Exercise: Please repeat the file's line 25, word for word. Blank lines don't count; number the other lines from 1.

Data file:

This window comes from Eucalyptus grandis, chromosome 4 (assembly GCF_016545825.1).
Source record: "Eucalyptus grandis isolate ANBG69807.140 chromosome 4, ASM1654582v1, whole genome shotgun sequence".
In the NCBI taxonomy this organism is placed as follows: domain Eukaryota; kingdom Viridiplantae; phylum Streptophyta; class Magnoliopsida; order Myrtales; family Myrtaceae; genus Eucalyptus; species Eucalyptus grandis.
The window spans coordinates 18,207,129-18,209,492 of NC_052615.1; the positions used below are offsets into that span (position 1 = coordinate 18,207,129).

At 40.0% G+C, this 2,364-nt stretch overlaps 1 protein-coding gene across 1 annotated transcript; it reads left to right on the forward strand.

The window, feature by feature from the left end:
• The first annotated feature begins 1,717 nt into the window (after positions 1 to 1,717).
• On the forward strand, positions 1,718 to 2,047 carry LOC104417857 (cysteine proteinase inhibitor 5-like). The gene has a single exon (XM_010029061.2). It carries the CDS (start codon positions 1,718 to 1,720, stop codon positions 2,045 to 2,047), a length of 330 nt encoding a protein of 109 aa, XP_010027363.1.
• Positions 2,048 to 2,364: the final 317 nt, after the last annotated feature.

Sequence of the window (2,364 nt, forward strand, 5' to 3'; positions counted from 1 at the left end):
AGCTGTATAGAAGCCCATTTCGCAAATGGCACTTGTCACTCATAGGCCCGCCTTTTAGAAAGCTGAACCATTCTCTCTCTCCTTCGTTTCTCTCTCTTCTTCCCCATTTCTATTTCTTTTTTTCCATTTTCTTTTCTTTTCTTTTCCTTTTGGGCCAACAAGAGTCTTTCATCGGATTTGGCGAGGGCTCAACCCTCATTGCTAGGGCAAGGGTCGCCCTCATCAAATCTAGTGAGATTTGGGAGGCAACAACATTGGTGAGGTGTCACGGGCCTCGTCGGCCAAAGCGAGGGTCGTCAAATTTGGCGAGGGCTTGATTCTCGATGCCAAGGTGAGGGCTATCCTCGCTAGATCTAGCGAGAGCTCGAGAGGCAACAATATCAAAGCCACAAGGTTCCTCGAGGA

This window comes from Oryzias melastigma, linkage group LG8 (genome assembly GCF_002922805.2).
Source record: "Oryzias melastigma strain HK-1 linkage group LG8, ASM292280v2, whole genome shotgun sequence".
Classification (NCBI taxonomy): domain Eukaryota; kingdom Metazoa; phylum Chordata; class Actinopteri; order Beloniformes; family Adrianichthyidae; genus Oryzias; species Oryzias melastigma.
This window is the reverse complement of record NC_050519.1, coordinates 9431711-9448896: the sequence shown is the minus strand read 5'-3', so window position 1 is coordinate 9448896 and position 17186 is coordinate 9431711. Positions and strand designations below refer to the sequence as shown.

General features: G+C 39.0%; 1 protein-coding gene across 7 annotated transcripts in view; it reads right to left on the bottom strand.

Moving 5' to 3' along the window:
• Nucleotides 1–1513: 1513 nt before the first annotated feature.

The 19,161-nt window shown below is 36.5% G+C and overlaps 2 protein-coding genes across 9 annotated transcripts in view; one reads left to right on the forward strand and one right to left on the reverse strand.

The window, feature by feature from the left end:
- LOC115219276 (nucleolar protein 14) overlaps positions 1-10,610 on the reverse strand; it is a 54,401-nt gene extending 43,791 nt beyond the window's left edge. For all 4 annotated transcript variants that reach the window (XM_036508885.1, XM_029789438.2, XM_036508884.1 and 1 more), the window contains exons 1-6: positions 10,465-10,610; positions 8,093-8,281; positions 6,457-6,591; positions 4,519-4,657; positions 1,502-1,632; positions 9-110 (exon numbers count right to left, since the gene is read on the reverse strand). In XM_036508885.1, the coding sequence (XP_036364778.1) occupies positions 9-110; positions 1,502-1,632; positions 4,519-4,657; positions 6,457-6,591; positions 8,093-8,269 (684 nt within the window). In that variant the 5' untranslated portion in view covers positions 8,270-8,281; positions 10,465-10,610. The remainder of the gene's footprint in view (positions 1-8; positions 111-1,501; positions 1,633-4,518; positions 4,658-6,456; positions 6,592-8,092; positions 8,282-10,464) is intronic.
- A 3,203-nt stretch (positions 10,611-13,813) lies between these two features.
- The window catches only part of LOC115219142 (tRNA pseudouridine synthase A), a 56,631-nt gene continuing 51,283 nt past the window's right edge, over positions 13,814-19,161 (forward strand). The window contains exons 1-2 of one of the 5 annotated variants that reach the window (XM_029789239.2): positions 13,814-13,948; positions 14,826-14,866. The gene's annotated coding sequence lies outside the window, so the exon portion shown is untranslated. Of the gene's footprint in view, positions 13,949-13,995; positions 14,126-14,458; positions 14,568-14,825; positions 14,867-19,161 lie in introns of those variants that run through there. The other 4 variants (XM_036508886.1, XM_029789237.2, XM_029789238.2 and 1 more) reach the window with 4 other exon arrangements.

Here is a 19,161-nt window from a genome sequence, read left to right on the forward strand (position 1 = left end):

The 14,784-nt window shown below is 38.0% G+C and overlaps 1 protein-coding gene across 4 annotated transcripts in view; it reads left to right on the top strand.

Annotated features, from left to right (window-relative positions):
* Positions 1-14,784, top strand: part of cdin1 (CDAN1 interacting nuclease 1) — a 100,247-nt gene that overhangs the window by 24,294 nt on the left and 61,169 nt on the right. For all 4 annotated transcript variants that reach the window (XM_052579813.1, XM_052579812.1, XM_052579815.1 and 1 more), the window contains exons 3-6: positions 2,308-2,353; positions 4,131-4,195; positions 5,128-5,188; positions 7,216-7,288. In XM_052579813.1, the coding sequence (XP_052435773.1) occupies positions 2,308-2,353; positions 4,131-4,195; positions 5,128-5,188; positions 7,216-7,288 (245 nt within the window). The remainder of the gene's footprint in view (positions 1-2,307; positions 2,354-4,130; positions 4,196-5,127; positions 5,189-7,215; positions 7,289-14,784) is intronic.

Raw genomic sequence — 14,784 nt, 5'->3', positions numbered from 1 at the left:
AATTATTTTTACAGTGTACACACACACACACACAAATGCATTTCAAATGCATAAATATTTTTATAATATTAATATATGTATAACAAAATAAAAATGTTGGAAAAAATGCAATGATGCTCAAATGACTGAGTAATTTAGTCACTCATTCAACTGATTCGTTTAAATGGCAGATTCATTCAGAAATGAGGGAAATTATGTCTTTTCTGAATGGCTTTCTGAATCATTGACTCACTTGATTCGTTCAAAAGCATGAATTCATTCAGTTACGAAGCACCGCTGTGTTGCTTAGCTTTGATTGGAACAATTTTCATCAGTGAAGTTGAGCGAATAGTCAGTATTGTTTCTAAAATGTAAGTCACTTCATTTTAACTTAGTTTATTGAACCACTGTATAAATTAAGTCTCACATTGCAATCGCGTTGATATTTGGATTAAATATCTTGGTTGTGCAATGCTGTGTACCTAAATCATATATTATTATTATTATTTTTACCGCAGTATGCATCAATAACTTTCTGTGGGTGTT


The 14,784-nt window shown below is 38.0% G+C and overlaps 1 protein-coding gene across 4 annotated transcripts in view; it reads left to right on the top strand.